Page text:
It was evening when she came to herself. A cool twilight wind, that somehow seemed to come all the way from the stars, was blowing upon her. The poor woman and Prince, the shepherd and his sheep, were all gone, and she was left alone with the wind upon the heather.
She felt sad, weak, and, perhaps, for the first time in her life, a little ashamed. The violence of which she had been guilty had vanished from her spirit, and now lay in her memory with the calm morning behind it, while in front the quiet dusky night was now closing in the loud shame betwixt a double peace. Between the two her passion looked ugly. It pained her to remember. She felt it was hateful, and hers.
But, alas, Prince was gone! That horrid woman had taken him away! The fury rose again in her heart, and raged—until it came to her mind how her dear Prince would have flown at her throat if he had seen her in such a passion. The memory calmed her, and she rose and went home. There, perhaps, she would find Prince, for surely he could never have been such a silly dog as go away altogether with a strange woman!
She opened the door and went in. Dogs were asleep all about the cottage, it seemed to her, but nowhere was Prince. She crept away to her little bed, and cried herself asleep.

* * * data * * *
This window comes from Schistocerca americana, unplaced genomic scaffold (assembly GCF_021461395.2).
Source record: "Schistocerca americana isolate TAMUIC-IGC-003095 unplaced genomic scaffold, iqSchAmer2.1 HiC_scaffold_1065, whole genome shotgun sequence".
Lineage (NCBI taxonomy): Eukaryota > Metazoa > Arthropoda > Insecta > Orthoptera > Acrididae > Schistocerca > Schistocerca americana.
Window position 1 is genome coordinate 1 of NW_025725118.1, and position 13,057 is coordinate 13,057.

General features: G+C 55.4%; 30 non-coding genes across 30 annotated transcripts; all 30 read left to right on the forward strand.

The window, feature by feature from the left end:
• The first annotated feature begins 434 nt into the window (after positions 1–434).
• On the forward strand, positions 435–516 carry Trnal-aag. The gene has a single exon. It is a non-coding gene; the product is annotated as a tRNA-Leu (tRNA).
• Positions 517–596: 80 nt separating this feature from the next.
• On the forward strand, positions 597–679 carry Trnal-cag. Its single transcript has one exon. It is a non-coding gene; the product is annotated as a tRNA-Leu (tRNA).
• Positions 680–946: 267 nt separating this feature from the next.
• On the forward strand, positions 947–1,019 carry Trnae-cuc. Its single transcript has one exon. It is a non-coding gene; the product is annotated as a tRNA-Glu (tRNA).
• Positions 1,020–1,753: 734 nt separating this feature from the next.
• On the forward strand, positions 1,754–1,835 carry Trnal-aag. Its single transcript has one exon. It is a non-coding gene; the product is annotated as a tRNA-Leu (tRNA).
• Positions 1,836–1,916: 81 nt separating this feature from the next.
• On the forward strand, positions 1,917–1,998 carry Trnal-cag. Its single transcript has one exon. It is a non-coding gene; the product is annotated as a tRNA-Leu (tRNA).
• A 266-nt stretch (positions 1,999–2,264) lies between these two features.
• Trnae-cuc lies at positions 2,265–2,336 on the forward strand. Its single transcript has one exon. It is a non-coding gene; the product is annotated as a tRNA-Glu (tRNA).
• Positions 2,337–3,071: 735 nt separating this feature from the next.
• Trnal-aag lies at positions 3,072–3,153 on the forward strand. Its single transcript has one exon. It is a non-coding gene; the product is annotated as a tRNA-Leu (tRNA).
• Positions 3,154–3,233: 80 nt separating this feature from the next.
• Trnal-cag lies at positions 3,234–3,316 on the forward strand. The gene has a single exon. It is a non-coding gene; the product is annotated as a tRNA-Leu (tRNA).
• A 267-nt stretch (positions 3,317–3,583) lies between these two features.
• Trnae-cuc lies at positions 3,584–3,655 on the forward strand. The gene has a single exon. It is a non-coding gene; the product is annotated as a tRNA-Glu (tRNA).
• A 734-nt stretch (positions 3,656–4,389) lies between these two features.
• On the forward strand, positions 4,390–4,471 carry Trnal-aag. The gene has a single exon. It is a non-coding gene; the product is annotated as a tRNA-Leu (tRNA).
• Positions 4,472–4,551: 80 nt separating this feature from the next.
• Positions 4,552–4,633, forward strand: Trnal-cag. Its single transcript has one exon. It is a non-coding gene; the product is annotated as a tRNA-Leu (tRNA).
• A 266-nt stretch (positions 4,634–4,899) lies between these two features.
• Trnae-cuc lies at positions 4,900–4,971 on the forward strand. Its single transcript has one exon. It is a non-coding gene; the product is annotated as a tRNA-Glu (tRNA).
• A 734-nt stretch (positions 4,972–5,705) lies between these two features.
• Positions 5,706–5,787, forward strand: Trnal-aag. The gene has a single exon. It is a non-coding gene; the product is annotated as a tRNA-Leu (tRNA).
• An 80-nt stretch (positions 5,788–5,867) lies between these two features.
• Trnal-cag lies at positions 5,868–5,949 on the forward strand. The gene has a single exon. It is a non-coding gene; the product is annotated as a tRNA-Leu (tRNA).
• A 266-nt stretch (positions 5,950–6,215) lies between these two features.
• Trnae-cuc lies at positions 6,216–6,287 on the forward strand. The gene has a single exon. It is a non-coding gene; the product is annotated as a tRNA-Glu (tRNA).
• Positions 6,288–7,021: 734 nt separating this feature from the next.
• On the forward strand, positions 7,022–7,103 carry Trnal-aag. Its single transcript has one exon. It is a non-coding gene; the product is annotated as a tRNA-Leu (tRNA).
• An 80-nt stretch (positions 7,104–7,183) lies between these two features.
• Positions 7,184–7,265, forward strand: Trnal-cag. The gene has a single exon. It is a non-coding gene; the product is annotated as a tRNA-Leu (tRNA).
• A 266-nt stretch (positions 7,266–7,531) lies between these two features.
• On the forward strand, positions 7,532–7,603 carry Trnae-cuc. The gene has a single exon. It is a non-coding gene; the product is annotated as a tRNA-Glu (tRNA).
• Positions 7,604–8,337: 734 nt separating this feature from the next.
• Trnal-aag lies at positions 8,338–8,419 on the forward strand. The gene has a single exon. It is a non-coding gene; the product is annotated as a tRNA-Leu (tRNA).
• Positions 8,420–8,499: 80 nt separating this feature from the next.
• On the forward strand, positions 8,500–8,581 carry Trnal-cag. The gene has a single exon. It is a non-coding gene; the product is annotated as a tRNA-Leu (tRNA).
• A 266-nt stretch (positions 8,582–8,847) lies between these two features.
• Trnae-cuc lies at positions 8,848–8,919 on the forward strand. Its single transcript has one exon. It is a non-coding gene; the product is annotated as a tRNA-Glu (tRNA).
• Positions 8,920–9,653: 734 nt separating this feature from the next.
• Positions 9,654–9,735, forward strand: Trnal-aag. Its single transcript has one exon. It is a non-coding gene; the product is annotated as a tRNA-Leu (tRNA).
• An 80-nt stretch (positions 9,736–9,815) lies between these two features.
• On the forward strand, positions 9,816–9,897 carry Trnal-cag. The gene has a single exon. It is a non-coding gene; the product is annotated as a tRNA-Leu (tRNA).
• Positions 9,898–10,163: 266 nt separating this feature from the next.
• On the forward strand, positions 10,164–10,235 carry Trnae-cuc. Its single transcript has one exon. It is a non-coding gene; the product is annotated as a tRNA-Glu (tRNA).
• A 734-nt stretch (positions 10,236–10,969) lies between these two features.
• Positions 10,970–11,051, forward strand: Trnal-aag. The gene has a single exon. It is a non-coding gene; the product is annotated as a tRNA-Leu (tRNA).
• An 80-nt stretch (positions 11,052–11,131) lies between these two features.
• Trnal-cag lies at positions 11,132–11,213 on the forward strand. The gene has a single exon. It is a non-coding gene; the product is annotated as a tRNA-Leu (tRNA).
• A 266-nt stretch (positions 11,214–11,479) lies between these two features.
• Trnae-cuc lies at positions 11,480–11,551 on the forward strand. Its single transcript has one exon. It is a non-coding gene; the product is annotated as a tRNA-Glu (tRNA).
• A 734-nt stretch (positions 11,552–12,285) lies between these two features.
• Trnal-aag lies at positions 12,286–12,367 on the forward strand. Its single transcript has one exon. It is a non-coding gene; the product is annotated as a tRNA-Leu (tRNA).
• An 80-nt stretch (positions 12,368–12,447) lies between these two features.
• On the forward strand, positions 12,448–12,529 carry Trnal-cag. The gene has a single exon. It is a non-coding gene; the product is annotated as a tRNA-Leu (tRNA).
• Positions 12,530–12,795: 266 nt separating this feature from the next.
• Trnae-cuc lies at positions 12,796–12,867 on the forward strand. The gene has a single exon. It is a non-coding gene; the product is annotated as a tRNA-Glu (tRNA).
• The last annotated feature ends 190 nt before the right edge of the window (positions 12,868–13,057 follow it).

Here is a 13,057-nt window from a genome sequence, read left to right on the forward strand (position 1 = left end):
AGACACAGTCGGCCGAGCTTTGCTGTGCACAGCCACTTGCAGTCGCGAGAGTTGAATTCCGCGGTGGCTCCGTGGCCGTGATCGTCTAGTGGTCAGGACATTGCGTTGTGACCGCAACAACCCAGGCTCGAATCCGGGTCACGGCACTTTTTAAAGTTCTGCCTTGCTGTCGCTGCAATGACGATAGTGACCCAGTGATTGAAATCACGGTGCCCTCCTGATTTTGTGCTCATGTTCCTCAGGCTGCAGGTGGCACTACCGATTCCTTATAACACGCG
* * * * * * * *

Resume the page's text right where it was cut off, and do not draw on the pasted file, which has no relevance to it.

In the morning the shepherd and shepherdess were indeed glad to find she had come home, for they thought she had run away.
“Where is Prince?” she cried, the moment she waked.
“His mistress has taken him,” answered the shepherd.
“Was that woman his mistress?”
“I fancy so. He followed her as if he had known her all his life. I am very sorry to lose him, though.”
The poor woman had gone close past the rock where the shepherd lay. He saw her coming, and thought of the strange sheep which had been feeding beside him when he lay down. “Who can she be?” he said to himself; but when he noted how Prince followed her, without even looking up at him as he passed, he remembered how Prince had come to him. And this was how: as he lay in bed one fierce winter morning, just about to rise, he heard the voice of a woman call to him through the storm, “Shepherd, I have brought you a dog. Be good to him. I will come again and fetch him away.” He dressed as quickly as he could, and went to the door. It was half snowed up, but on the top of the white mound before it stood Prince. And now he had gone as mysteriously as he had come, and he felt sad.
Rosamond was very sorry too, and hence when she saw the looks of the shepherd and shepherdess, she was able to understand them. And she tried for a while to behave better to them because of their sorrow. So the loss of the dog brought them all nearer to each other.
After the thunder-storm, Agnes did not meet with a single obstruction or misadventure. Everybody was strangely polite, gave her whatever she desired, and answered her questions, but asked none in return, and looked all the time as if her departure would be a relief. They were afraid, in fact, from her appearance, lest she should tell them that she was lost, when they would be bound, on pain of public execution, to take her to the palace.